The 7 miles back to the saddle is a truly challenging climb, especially in the first 2-3 miles, which has a lot of 8-10%.  After that it mellows out.  It is also mostly in full sun and typically very hot later in the day.  But of course you can always lose yourself in the scenery.  Past the saddle is one of my favorite descents and the reason why the ride is in the Best Descents list—long, smooth, never straight, with wide, cambered curves you can take at speed and frequently good sight lines.  Then it’s back along the creek and through the valley and back to your car for some serious gratitude for a universe that gives you such things as this ride.

Afterthoughts: I always drive to and from the ride, but if you want to stay in the area you’ve got a few options (other than King City 15 minutes away, which is a valley ag town without merit).  You can stay at Kirk Creek Campground and do the ride backwards.  There are at least two small, pretty campgrounds along the ride route, between the military land and the summit.  And there is the afore-mentioned  Hacienda, a complex designed in 1930 by the famous Julia Morgan for William Randolph Hearst that sits on the military base and rents rooms to civilians (thanks, Patricia).

Adding miles: There is nothing good nearby.  You can do some Hwy 1 in either direction from the campground, but I wouldn’t.  At the Hunter Liggett end the riding is flat, hot, and boring in all directions.  At the ridge summit you cross a dirt road called the Coast Ridge Road that is reputed to be nice riding if you’re on your mountain bike, but why would that be?

Forty miles away (hey, I’m desperate) is the road into Pinnacles National Park—Hwy 146, sometimes labeled Shirttail Canyon Rd (there is no road sign at the intersection).  It’s a ride worth doing if you’re nearby.  It climbs steadily out of the valley into the foothills for 7 miles to the Park Visitor Center at pitches ranging from 6% to the occasional 13%—2000 ft. gain in 7 miles, so you’ll work—then it drops precipitously for 2 miles to the trailhead parking lot.  Skip those last two miles unless you want to do some serious climbing or you want to hike some trails.  The 7-mile return ride is the reason for coming, a roller coaster that will have you whooping and hollaring as you touch 35+ mph through the esses.   The landscape is fairly bland, so I wouldn’t do it for the scenery, but the road is varied of contour and pleasingly narrow, and the traffic is absurdly light for a road into a National Park—I’ve done it 6 times and seen an average of 2-3 cars in the 7 miles each time (always on weekdays).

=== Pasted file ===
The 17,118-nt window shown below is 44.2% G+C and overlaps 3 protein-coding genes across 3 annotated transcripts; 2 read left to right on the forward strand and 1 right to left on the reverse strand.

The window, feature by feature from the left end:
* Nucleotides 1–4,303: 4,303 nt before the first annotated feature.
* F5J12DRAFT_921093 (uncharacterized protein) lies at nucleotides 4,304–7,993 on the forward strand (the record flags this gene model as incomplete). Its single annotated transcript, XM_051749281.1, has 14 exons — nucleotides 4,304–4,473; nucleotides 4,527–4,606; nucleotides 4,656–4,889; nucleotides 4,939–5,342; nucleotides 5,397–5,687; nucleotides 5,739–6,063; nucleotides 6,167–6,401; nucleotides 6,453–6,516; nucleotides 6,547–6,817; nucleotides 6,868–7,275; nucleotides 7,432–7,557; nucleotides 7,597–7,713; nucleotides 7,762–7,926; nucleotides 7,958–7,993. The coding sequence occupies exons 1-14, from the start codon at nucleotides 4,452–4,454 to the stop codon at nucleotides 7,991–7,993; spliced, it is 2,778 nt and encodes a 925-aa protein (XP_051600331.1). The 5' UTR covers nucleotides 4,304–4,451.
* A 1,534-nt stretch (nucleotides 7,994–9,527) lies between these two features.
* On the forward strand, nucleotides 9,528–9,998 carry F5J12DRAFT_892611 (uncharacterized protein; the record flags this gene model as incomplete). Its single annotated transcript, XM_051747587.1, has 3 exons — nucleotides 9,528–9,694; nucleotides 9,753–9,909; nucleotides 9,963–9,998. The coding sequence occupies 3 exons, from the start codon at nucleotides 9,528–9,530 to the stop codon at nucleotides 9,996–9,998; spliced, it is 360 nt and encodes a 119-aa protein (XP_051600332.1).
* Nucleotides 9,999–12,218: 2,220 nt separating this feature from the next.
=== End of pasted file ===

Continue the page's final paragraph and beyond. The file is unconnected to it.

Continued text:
12 thoughts on “Nacimiento-Fergusson Road

  1. densely

    Be prepared for temperature changes on this ride. I’ve been on it when it was 55 degrees and overcast at the coast, we rode up through the clouds, and it was 100 degrees when we broke out into the sunshine and wildflowers near the top.

    Reply
    1. Jack Rawlins Post author

      Good point, and true of any ride that leaves the coast and climbs. I remember riding up from Fairfax to the ridge on the way to Mt. Tam in 90-degree weather and meeting a rider who had come up from the coast side, and he was wearing a down jacket and looking bewildered.

      Reply
  2. patcresmar

    Has anybody done the ride in two days: biked to the campground, spent the night and went back up to the car? I have never done 100 miles, but this looks so beautiful I want to find a way to do it. Thanks.

    Reply
    1. Jack Rawlins Post author

      Don’t see any reason why you couldn’t, but you’d want reservations at the campground, since it’s small and popular. There’s no water source there——not that some kind camper wouldn’t give you some. And about those 100 miles: you do see that the ride is 50 miles *round trip*, right? I always ride out and back in a day——totally doable.

      Reply
  3. patcresmar

    Oh, that’s right: it’s 50 miles total. I read that too quickly. It’s on my list for March, then. Can’t wait! Thanks so much for your reply.

    Reply
  4. patcresmar

    What a fantastic ride! Just did it, on a clear day with hardly any temperature contrast. Just mild and sunny everywhere. I am staying at Fort Hunter Ligett, since I don’t have the stamina to drive to the road, do it and get out. For anybody reading this–do it! The climb up and the slalom down is not worse than Page Mill, and the drivers are quite polite for the most part. The road is wider than you’d expect, too.

    A beautiful ride not to be missed. And you get to see a Mission, too. It’s a road biker’s dream ride.

    Reply
    1. Jack Rawlins Post author

      I just did it, on a mild April day, and the temp was about the same at the summit and at the ocean.

      Reply
  5. patcresmar

    Also–there are a couple of campgrounds with restrooms along the way. Ponderosa is the first, soon after you enter Los Padres NP. You don’t need to crouch behind a tree!

    Reply
    1. Jack Rawlins Post author

      There’s also a ranger station right by the summit, where I imagine you could beg water.

      Reply
  6. patrickmccorry

    This ride exceeded our already high expectations. Thank you, Jack, and we hope to do the ride again soon. No water on the route at the moment, but we bummed a few water bottles from a friendly park ranger at the summit. Best ride I’ve ever done.

    Reply
    1. Jack Rawlins Post author

      Rides where water resupplies depend on campground campers, like this one, get dicey late in the year, when the campgrounds are often deserted or shut.

      Reply
      1. patrickmccorry

        Yep, the campgrounds are shut down because of the fires north of there at the moment, but the ranger told us they’re hoping to re-open soon.

        Reply